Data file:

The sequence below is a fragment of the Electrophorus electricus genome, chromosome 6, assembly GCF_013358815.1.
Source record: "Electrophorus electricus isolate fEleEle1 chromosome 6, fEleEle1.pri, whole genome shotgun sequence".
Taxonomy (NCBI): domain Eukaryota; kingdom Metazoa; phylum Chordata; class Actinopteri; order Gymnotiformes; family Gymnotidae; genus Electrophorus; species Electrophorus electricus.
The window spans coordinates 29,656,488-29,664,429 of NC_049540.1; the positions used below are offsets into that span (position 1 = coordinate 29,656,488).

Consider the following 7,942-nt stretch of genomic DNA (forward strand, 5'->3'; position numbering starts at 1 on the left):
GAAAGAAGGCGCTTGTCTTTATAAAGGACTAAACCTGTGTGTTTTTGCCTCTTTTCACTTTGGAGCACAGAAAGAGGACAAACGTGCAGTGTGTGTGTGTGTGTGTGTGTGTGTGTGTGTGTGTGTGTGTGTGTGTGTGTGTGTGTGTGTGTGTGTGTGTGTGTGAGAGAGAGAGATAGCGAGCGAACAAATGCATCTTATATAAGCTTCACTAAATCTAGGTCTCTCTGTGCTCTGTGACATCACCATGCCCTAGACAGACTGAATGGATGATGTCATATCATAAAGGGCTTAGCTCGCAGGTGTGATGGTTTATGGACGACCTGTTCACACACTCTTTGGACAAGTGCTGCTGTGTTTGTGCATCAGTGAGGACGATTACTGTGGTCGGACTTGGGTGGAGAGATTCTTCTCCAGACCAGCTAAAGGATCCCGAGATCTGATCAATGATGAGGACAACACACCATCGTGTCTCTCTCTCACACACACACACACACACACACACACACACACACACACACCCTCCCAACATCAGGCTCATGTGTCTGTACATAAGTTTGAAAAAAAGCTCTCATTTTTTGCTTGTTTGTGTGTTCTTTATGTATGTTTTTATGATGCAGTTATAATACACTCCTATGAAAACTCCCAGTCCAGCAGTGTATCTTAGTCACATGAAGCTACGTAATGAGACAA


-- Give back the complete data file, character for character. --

The sequence below is a fragment of the Electrophorus electricus genome, chromosome 6, assembly GCF_013358815.1.
Source record: "Electrophorus electricus isolate fEleEle1 chromosome 6, fEleEle1.pri, whole genome shotgun sequence".
Taxonomy (NCBI): domain Eukaryota; kingdom Metazoa; phylum Chordata; class Actinopteri; order Gymnotiformes; family Gymnotidae; genus Electrophorus; species Electrophorus electricus.
The window spans coordinates 29,656,488-29,664,429 of NC_049540.1; the positions used below are offsets into that span (position 1 = coordinate 29,656,488).

Consider the following 7,942-nt stretch of genomic DNA (forward strand, 5'->3'; position numbering starts at 1 on the left):
GAAAGAAGGCGCTTGTCTTTATAAAGGACTAAACCTGTGTGTTTTTGCCTCTTTTCACTTTGGAGCACAGAAAGAGGACAAACGTGCAGTGTGTGTGTGTGTGTGTGTGTGTGTGTGTGTGTGTGTGTGTGTGTGTGTGTGTGTGTGTGTGTGTGTGTGTGTGTGAGAGAGAGAGATAGCGAGCGAACAAATGCATCTTATATAAGCTTCACTAAATCTAGGTCTCTCTGTGCTCTGTGACATCACCATGCCCTAGACAGACTGAATGGATGATGTCATATCATAAAGGGCTTAGCTCGCAGGTGTGATGGTTTATGGACGACCTGTTCACACACTCTTTGGACAAGTGCTGCTGTGTTTGTGCATCAGTGAGGACGATTACTGTGGTCGGACTTGGGTGGAGAGATTCTTCTCCAGACCAGCTAAAGGATCCCGAGATCTGATCAATGATGAGGACAACACACCATCGTGTCTCTCTCTCACACACACACACACACACACACACACACACACACACACACCCTCCCAACATCAGGCTCATGTGTCTGTACATAAGTTTGAAAAAAAGCTCTCATTTTTTGCTTGTTTGTGTGTTCTTTATGTATGTTTTTATGATGCAGTTATAATACACTCCTATGAAAACTCCCAGTCCAGCAGTGTATCTTAGTCACATGAAGCTACGTAATGAGACAA